By Nnimmo Bassey
The year 2019 was a year of extreme weather events spread across the world. Sweltering heat hit much of the globe. Raging wildfires were recorded in Brazil, Bolivia, Australia and the United States. Massive floods ravaged even cities like Venice, famed to be able to handle floods.
Climate change was implicated in exposing over 33 million Africans (spread across Madagascar, Malawi, Mozambique, Zambia, Zimbabwe, South Sudan, Sudan, Ethiopia, Somalia and Kenya) to food insecurity emergencies. The food situation has been compounded by the erosion of food sovereignty due to the loss of biodiversity. Violent conflicts and poverty add another dimension to the dire situation and raise the number of vulnerable people to over 52 million.
Southern Africa warmed at two times the global rate and experienced two massive cyclones in March and April leading to a loss of over 1,000 lives. Having two cyclones in one season was a record. The intensity and upward reach of the cyclones on the South Eastern coastline also broke records. Cyclones Idai and Kenneth impacted close to 3 million people Some researchers tie the cyclones to the warming of the Indian Ocean. If this is true, we can expect more cyclones as well as the devastation of marine ecosystems in the region.
If parts of Africa warm at double the global average, it means that if the global 1.5 degrees Celsius target of the Paris Agreement is achieved, we can expect a 3 degrees scenario in Africa. And, if the “well below” 2 degrees Celsius temperature increase above the preindustrial level is the result of lack of ambition, Africa will be cooked at over 4 degrees Celsius. We note also that the global lack of ambition or readiness to seriously tackle global warming and the aggregation of the Nationally Determined Contributions (NDCs) already points at over 3 degrees Celsius temperature rise – sentencing pasts of Africa to a calamitous roasting.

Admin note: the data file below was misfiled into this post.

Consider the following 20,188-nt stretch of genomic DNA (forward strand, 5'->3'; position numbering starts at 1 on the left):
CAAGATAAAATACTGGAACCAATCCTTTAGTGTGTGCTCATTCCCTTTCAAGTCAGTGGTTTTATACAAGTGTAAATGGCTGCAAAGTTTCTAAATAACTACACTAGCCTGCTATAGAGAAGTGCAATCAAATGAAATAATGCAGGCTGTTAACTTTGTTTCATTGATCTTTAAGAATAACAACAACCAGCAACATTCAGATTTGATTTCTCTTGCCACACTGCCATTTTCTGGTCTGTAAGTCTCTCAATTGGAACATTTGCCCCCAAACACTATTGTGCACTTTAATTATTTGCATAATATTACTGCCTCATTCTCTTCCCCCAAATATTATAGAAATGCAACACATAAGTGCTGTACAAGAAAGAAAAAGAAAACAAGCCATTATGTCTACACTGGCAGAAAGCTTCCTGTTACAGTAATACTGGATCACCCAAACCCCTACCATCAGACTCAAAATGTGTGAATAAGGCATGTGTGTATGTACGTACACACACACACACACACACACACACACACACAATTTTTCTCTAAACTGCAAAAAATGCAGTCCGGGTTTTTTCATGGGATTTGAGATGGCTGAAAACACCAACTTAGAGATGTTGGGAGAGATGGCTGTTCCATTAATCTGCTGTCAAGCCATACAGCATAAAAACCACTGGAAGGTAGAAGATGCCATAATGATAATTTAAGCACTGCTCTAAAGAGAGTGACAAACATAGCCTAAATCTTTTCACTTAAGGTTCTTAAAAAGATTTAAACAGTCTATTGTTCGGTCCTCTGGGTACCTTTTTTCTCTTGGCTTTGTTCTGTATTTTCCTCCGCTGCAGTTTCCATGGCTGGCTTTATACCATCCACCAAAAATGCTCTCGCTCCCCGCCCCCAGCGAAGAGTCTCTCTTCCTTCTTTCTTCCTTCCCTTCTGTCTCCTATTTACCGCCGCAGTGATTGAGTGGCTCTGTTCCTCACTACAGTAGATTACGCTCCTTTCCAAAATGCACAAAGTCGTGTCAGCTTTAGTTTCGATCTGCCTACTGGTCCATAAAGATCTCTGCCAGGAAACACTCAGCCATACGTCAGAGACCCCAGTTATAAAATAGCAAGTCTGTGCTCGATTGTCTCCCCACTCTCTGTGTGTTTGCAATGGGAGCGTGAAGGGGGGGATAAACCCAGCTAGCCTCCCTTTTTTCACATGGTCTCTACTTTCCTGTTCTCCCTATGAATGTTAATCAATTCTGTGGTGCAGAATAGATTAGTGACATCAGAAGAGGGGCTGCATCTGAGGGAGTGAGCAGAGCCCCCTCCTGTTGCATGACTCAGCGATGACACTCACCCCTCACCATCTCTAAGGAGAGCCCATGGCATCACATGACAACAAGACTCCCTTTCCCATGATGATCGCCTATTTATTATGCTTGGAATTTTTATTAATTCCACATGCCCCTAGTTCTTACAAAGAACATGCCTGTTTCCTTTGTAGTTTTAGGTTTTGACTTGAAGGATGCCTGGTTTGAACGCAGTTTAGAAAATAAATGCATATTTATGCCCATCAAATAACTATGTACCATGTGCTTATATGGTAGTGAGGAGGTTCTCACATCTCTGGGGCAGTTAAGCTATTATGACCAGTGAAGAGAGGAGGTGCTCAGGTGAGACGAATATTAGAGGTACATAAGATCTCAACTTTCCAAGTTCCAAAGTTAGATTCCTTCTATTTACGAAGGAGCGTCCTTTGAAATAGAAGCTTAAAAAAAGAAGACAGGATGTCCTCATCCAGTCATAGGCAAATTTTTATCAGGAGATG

Within the year, the continent experienced a high level of climate-induced refugees and migrations. Some of these refugees are internally displaced while many, seeking to escape the clutches of the disaster, lost their lives in the Sahara Desert or in the Mediterranean Sea.
The shrinkage of Lake Chad and the attendant social upheavals are already very well known. From a size of over 25,000 square kilometers in the 1960s, the lake measures a mere 2,500 square kilometers today. What caught the attention of the world towards the end of 2019 is the shrinkage of Victoria Falls to mere trickles due to disastrous droughts in the region.
In addition to the floods, droughts, deforestation, food shortages, violence complicates and escalates the problems. Floods displaced hundreds of thousands in Somalia within the year. It is known that disasters happen when hazards meet vulnerability. Things cannot get worse than when you live in an unstable society, with violence knocking on the door and then climate change steps in.
In the same year, Nigerians, though warned of impending floods, could do nothing to stem the tide when they arrived. Storms and cyclones brought deadly floods that hit Angola, Namibia, Uganda, South Africa, Burundi, Rwanda, Madagascar, Democratic Republic of Congo and Congo-Brazzaville. More than half a million people were affected by floods in Ethiopia and in South Sudan. According to reports, entire communities were submerged by floods, destroying basic services, markets and farms. Floods between August and October affected more than 420,000 people in Sudan with 78 people dead and 49,500 homes destroyed.
There are genuine reasons for anger at the inability of the multilateral system to address the climate challenge in a serious manner. Things have become so bad that it has taken children to call out dithering adults before they could even come up with fictive false solutions. Vulnerable nations, including those in Africa, were forced into a deadlock over Article 6 of the Paris Agreement. That article is the sword that fossil fuel interest groups foisted on the planet.